British spies hacked into the routers and networks of a Belgian telecommunications company by tricking telecom engineers into clicking on malicious LinkedIn and Slashdot pages, according to documents released by NSA whistleblower Edward Snowden.
Once engineers with Belgacom clicked on the fake pages, malware was installed surreptitiously onto their machines, giving the spooks with Britain’s GCHQ the ability to penetrate the internal networks of Belgacom and its subsidiary BICS.
LinkedIn's Q3 report didn't inspire the kind of confidence in investors that the social network likely wanted. Part of that has to be due to the weak outlook for the fourth quarter.
Another reason is likely the growing number of security and privacy worries surrounding one of LinkedIn's newest products, Intro.
LinkedIn has responded to criticism over its new Intro product, stating that many things that have been said are "not correct or purely speculative".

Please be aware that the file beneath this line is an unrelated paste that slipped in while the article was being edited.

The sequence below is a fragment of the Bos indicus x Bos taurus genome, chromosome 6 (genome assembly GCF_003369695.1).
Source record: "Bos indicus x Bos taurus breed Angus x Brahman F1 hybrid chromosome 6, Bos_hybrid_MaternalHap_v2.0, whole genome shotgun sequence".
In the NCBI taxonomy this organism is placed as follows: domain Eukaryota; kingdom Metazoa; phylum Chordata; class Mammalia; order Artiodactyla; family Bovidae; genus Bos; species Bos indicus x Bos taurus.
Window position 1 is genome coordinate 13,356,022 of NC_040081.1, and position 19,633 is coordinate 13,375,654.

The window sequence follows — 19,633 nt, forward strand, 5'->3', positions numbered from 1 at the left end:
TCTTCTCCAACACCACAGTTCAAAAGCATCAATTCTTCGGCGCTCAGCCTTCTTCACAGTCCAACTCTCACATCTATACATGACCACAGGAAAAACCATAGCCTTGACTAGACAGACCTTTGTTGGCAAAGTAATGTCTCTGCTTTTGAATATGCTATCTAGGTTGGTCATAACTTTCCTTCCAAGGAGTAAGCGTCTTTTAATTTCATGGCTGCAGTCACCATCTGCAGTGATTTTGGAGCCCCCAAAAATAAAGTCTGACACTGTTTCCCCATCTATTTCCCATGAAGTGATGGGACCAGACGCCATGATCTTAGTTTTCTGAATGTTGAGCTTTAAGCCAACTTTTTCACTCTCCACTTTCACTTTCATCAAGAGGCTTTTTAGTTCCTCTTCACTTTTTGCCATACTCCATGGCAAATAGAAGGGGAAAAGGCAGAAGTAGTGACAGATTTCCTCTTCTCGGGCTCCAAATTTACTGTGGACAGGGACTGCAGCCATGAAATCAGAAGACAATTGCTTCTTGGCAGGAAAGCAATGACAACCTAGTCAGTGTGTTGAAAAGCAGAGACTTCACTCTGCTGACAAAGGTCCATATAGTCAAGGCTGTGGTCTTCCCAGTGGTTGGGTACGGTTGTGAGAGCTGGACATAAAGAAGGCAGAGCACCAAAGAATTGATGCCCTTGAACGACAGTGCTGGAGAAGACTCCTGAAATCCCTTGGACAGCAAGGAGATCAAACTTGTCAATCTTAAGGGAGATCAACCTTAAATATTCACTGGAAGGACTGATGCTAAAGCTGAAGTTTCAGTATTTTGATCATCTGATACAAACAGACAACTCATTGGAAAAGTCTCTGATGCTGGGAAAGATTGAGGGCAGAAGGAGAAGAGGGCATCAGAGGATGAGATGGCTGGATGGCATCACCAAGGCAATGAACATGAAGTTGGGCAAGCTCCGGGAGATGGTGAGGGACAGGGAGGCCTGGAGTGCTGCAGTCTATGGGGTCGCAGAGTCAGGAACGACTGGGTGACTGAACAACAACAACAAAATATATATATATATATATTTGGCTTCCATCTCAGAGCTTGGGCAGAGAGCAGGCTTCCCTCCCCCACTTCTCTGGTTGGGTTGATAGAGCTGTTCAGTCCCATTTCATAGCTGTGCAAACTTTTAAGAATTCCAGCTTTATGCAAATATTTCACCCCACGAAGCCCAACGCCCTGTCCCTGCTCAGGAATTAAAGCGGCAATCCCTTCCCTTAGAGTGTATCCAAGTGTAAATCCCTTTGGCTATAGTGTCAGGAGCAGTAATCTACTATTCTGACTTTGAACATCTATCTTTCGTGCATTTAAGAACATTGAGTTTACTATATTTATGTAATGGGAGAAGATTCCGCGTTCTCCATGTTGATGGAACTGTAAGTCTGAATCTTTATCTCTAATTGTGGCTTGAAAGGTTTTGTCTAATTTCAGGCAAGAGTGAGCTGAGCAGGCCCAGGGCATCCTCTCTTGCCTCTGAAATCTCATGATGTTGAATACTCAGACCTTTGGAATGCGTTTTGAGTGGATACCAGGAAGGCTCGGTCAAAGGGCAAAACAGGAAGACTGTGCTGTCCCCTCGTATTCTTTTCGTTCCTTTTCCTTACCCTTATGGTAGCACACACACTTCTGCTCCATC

Last week, the company launched the service, which acts as a proxy service between a user and an email provider, intercepting emails in order to inject LinkedIn information for them.
LinkedIn is denying claims that it "hacked" email accounts provided by users during registration, as claimed in a recent class-action suit.
In the complaint filed last Tuesday in a California U.S. District Court, plaintiffs Paul Perkins, Pennie Sempell, Ann Brandwein and Erin Eggers claimed that LinkedIn “hacked” external email addresses it requested in the sign up process to “extract email addresses” of their contacts.
Jordan Harbinger, co-founder of The Art of Charm, a dating and social dynamics instruction school, isn't a hacker. But he used his basic knowledge of the social scene in order to social engineer people with Top Secret / Sensitive Compartmentalized Information (TS/SCI) clearances on LinkedIn.